Mike Leigh sees a future in personal cinema

'Another Year' director says real-life films will reign

CANNES -- Should we be worried that personal films about ordinary life and the problems of ordinary people are an endangered cinematic species?

Not according to British director Mike Leigh, who believes that new technology will, in the near future, usher in countless movies that look at the real world, rather than Hollywood's plasticine fantasies, and for very little cost.

His own Competition entry, "Another Year," is a consummate example of the genre, a pic that pivots around a happily married couple and their problem-prone friends and is structured and toned around the changing seasons of the year. It's a film about growing older and the ways in which different people cope, or not.

"Life does become clearer and more complicated," Leigh told journalists at the presser Saturday morning after the first screening of the movie.

The event did get off to an awkward start, though, when Leigh refused to answer the very first question from the floor, from the Sunday Times of London arts editor Richard Brooks. The journalist began by complimenting Leigh on this current opus and proceeded to ask a fairly routine warm-up question about the underpinnings of the movie. He was cut short by Leigh, who said he would not answer questions from Brooks, who should know why.

(Brooks afterwards said he had reviewed one of Leigh's recent films unfavorably and had, many years previously, written a profile of Leigh; moderator Henri Behar did not urge the director to respond to Brooks but simply moved to another qustioner from the floor.)

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In his subsequent remarks, Leigh was forceful and a tad impatient, at pains to explain the impulses behind the movie and what it was trying to get at, and in doing so, often correcting or re-orienting the questions posed to him.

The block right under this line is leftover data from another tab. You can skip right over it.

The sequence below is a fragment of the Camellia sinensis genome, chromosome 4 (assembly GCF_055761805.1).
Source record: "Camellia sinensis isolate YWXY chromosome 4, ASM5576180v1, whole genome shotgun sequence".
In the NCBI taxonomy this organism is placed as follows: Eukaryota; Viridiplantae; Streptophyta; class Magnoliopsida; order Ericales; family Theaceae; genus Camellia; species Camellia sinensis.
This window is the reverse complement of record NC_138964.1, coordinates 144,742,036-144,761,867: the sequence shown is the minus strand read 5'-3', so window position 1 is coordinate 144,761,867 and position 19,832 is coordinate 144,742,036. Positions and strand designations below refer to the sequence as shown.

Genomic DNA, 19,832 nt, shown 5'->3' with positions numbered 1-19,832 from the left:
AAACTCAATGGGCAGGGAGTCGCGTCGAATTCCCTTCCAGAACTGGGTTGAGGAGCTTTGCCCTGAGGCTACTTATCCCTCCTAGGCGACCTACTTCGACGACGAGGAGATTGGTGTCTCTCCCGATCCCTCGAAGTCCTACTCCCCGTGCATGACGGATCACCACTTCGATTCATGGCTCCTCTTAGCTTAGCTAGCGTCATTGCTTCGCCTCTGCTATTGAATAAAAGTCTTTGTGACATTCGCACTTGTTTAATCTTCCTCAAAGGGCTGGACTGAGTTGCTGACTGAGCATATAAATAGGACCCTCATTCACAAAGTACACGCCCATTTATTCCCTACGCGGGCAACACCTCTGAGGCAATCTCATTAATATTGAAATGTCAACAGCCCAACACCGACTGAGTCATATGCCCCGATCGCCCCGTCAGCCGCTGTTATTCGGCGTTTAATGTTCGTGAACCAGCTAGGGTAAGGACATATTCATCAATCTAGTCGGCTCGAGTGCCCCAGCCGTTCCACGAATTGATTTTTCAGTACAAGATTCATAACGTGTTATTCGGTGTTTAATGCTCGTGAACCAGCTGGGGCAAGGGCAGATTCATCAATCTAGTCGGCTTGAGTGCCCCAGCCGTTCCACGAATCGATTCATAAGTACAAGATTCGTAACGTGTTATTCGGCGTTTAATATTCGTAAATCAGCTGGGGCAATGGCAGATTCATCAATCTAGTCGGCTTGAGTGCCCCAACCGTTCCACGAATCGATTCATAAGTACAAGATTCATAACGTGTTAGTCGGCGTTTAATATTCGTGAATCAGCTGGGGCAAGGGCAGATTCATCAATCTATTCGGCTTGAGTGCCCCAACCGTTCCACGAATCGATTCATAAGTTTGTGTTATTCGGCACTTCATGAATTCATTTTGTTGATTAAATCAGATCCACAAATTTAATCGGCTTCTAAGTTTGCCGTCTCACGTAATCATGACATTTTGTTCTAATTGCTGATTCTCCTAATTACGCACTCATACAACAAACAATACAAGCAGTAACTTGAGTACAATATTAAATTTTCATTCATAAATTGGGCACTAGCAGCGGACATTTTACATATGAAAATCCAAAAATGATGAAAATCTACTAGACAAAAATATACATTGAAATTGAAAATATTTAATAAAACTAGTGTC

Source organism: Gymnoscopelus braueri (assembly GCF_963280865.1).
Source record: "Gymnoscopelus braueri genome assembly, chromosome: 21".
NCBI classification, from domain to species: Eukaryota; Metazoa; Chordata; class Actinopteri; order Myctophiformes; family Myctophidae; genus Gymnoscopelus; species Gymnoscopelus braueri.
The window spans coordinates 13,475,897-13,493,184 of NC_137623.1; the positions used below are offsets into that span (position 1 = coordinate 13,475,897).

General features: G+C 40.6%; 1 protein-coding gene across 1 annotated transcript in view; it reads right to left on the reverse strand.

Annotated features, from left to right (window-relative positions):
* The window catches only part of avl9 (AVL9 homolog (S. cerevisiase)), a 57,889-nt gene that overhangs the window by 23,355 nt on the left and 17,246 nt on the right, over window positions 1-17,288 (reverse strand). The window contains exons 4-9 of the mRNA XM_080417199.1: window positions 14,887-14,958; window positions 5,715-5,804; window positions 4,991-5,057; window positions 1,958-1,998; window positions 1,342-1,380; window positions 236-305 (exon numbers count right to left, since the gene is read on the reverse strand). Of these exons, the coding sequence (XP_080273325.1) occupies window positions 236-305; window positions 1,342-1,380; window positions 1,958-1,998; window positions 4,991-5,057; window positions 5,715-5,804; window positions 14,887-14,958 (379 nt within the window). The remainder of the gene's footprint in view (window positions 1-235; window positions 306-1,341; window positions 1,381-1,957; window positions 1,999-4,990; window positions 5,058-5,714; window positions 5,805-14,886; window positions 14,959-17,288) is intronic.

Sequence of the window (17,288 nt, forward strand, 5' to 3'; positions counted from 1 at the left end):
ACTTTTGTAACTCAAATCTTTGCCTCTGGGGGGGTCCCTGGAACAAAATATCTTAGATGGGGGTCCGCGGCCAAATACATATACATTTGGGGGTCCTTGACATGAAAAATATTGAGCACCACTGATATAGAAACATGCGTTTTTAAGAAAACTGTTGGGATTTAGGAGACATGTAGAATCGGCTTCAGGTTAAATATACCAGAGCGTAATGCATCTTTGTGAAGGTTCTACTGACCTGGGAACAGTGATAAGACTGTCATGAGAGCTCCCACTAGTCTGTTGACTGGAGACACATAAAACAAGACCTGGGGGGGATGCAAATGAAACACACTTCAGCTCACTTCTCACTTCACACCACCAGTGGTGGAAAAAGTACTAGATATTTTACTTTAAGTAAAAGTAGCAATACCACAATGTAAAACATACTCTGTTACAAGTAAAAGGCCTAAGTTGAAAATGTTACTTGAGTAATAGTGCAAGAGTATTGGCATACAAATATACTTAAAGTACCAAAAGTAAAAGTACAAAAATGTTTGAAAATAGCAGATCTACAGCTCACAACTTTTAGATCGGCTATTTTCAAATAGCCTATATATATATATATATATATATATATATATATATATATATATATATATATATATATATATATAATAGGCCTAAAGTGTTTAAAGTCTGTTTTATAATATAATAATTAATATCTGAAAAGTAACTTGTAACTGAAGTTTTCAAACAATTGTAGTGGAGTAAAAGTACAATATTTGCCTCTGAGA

"The film is about how we come to terms with life -- how we face what we are," he said. "There is no message. It's about stimulating audiences to care about life."

The director was adamant in responding to one female reporter, who thought he had been too "mean" to the lead character, a single woman who drinks too much and wishes she had a man in her life rather than just a dysfunctional red car: "I disagree. The film is sympathetic to her," Leigh said. "Nothing in the film set up Mary (the character played by Leslie Manville) as mean. The film is not narrow or prescriptive."

At another point during the session, Leigh did say he thought the audience watching the film Saturday morning "did get it." (There was in fact a fair amount of laughter during the screening at all the right moments.)

The actors on stage included Manville, Jim Broadbent and Ruth Sheen as well as Leigh's longtime cameraman Dick Pope. All seemingly felt the need to come to Leigh's defense: "He's not gruff; his toughness, well, he's a proper human being," Sheen offered.

Pope added that working with Leigh, who is well-known for devising his stories along with actors and having them do deep research into their characters' lives, described the process of making a film with him as "a magical mystery tour. It's a wonderful collaboration and a very amusing thing too."
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